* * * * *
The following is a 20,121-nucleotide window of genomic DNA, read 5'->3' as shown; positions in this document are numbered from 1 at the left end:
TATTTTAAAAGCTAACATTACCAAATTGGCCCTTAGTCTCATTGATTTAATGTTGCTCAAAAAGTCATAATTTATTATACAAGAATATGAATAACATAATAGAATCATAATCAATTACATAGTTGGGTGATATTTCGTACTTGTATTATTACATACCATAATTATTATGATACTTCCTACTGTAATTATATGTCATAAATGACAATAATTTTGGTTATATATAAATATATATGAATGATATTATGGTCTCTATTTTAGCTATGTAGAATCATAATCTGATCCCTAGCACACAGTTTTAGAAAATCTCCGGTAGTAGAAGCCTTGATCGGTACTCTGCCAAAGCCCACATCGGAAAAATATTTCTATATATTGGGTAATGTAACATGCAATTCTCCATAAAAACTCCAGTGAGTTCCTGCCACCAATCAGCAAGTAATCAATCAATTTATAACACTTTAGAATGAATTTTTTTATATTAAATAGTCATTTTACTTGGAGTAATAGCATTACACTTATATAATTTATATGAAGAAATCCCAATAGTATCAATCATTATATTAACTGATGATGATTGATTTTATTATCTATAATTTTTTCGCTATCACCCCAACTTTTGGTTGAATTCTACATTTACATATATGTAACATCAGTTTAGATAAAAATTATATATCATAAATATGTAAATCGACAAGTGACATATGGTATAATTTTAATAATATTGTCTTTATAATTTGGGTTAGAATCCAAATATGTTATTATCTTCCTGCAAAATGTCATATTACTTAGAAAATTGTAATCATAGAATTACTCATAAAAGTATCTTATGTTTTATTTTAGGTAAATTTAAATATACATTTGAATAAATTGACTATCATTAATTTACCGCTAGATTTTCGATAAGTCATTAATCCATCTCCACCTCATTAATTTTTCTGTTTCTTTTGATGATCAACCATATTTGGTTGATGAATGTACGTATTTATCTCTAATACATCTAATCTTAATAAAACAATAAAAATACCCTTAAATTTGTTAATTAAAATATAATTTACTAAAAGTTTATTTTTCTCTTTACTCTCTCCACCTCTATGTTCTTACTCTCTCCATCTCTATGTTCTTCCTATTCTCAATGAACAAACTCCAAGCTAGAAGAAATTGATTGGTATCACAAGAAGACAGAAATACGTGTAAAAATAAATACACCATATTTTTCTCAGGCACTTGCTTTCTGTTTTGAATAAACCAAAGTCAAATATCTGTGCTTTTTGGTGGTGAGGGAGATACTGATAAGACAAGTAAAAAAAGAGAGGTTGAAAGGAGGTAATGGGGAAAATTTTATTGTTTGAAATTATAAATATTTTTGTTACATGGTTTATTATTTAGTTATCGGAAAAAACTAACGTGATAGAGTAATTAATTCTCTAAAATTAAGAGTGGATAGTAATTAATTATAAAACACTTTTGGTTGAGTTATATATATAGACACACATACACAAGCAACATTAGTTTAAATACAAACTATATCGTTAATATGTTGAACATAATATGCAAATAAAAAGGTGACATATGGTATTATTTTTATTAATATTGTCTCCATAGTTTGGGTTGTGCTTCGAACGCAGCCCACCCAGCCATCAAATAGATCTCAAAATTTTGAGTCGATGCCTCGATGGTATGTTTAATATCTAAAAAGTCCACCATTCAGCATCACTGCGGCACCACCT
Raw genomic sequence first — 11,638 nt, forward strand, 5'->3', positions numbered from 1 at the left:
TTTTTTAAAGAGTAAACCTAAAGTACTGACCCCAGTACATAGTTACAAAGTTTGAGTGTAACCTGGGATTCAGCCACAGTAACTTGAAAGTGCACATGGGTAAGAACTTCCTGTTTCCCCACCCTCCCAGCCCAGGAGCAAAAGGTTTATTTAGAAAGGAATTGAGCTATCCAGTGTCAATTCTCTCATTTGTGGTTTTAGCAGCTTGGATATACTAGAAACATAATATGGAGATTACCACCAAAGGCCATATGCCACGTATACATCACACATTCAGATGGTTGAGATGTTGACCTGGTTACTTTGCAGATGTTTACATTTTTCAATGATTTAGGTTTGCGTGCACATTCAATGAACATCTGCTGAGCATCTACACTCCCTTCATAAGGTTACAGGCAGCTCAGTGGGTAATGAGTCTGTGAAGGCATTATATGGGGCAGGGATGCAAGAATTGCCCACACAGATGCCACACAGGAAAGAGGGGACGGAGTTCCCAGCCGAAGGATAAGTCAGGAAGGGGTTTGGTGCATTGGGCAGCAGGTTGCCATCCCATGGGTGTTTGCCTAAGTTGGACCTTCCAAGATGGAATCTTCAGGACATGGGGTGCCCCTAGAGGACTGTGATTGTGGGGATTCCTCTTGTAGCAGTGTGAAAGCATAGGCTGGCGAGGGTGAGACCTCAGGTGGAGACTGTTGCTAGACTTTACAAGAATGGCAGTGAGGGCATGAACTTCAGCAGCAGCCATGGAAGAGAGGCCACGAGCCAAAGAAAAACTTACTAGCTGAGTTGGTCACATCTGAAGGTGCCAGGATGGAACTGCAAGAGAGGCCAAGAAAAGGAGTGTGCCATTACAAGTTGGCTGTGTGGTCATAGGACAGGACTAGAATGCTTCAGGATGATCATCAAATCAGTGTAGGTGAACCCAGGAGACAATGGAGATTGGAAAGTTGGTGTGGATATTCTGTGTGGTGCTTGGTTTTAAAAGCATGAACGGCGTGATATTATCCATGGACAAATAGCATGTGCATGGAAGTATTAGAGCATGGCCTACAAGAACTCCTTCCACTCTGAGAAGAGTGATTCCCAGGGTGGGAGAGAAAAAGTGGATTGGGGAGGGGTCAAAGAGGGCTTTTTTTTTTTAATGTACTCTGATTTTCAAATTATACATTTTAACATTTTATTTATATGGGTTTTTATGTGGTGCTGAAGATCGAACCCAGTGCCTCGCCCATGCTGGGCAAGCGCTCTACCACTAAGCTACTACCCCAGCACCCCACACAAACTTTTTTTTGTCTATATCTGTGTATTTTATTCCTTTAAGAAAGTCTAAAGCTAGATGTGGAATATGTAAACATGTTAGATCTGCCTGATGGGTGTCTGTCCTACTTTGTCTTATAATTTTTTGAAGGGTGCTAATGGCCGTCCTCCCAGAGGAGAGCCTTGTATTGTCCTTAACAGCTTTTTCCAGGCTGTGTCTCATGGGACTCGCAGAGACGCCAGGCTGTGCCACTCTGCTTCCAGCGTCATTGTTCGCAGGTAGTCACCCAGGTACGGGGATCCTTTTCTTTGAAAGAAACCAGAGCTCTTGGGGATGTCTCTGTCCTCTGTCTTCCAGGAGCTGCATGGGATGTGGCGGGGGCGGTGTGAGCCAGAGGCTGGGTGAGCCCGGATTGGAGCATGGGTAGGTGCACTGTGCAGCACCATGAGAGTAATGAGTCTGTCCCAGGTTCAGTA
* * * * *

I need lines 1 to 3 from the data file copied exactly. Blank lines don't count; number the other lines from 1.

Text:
The following is a 20,121-nucleotide window of genomic DNA, read 5'->3' as shown; positions in this document are numbered from 1 at the left end:
TATTTTAAAAGCTAACATTACCAAATTGGCCCTTAGTCTCATTGATTTAATGTTGCTCAAAAAGTCATAATTTATTATACAAGAATATGAATAACATAATAGAATCATAATCAATTACATAGTTGGGTGATATTTCGTACTTGTATTATTACATACCATAATTATTATGATACTTCCTACTGTAATTATATGTCATAAATGACAATAATTTTGGTTATATATAAATATATATGAATGATATTATGGTCTCTATTTTAGCTATGTAGAATCATAATCTGATCCCTAGCACACAGTTTTAGAAAATCTCCGGTAGTAGAAGCCTTGATCGGTACTCTGCCAAAGCCCACATCGGAAAAATATTTCTATATATTGGGTAATGTAACATGCAATTCTCCATAAAAACTCCAGTGAGTTCCTGCCACCAATCAGCAAGTAATCAATCAATTTATAACACTTTAGAATGAATTTTTTTATATTAAATAGTCATTTTACTTGGAGTAATAGCATTACACTTATATAATTTATATGAAGAAATCCCAATAGTATCAATCATTATATTAACTGATGATGATTGATTTTATTATCTATAATTTTTTCGCTATCACCCCAACTTTTGGTTGAATTCTACATTTACATATATGTAACATCAGTTTAGATAAAAATTATATATCATAAATATGTAAATCGACAAGTGACATATGGTATAATTTTAATAATATTGTCTTTATAATTTGGGTTAGAATCCAAATATGTTATTATCTTCCTGCAAAATGTCATATTACTTAGAAAATTGTAATCATAGAATTACTCATAAAAGTATCTTATGTTTTATTTTAGGTAAATTTAAATATACATTTGAATAAATTGACTATCATTAATTTACCGCTAGATTTTCGATAAGTCATTAATCCATCTCCACCTCATTAATTTTTCTGTTTCTTTTGATGATCAACCATATTTGGTTGATGAATGTACGTATTTATCTCTAATACATCTAATCTTAATAAAACAATAAAAATACCCTTAAATTTGTTAATTAAAATATAATTTACTAAAAGTTTATTTTTCTCTTTACTCTCTCCACCTCTATGTTCTTACTCTCTCCATCTCTATGTTCTTCCTATTCTCAATGAACAAACTCCAAGCTAGAAGAAATTGATTGGTATCACAAGAAGACAGAAATACGTGTAAAAATAAATACACCATATTTTTCTCAGGCACTTGCTTTCTGTTTTGAATAAACCAAAGTCAAATATCTGTGCTTTTTGGTGGTGAGGGAGATACTGATAAGACAAGTAAAAAAAGAGAGGTTGAAAGGAGGTAATGGGGAAAATTTTATTGTTTGAAATTATAAATATTTTTGTTACATGGTTTATTATTTAGTTATCGGAAAAAACTAACGTGATAGAGTAATTAATTCTCTAAAATTAAGAGTGGATAGTAATTAATTATAAAACACTTTTGGTTGAGTTATATATATAGACACACATACACAAGCAACATTAGTTTAAATACAAACTATATCGTTAATATGTTGAACATAATATGCAAATAAAAAGGTGACATATGGTATTATTTTTATTAATATTGTCTCCATAGTTTGGGTTGTGCTTCGAACGCAGCCCACCCAGCCATCAAATAGATCTCAAAATTTTGAGTCGATGCCTCGATGGTATGTTTAATATCTAAAAAGTCCACCATTCAGCATCACTGCGGCACCACCT
Raw genomic sequence first — 11,638 nt, forward strand, 5'->3', positions numbered from 1 at the left: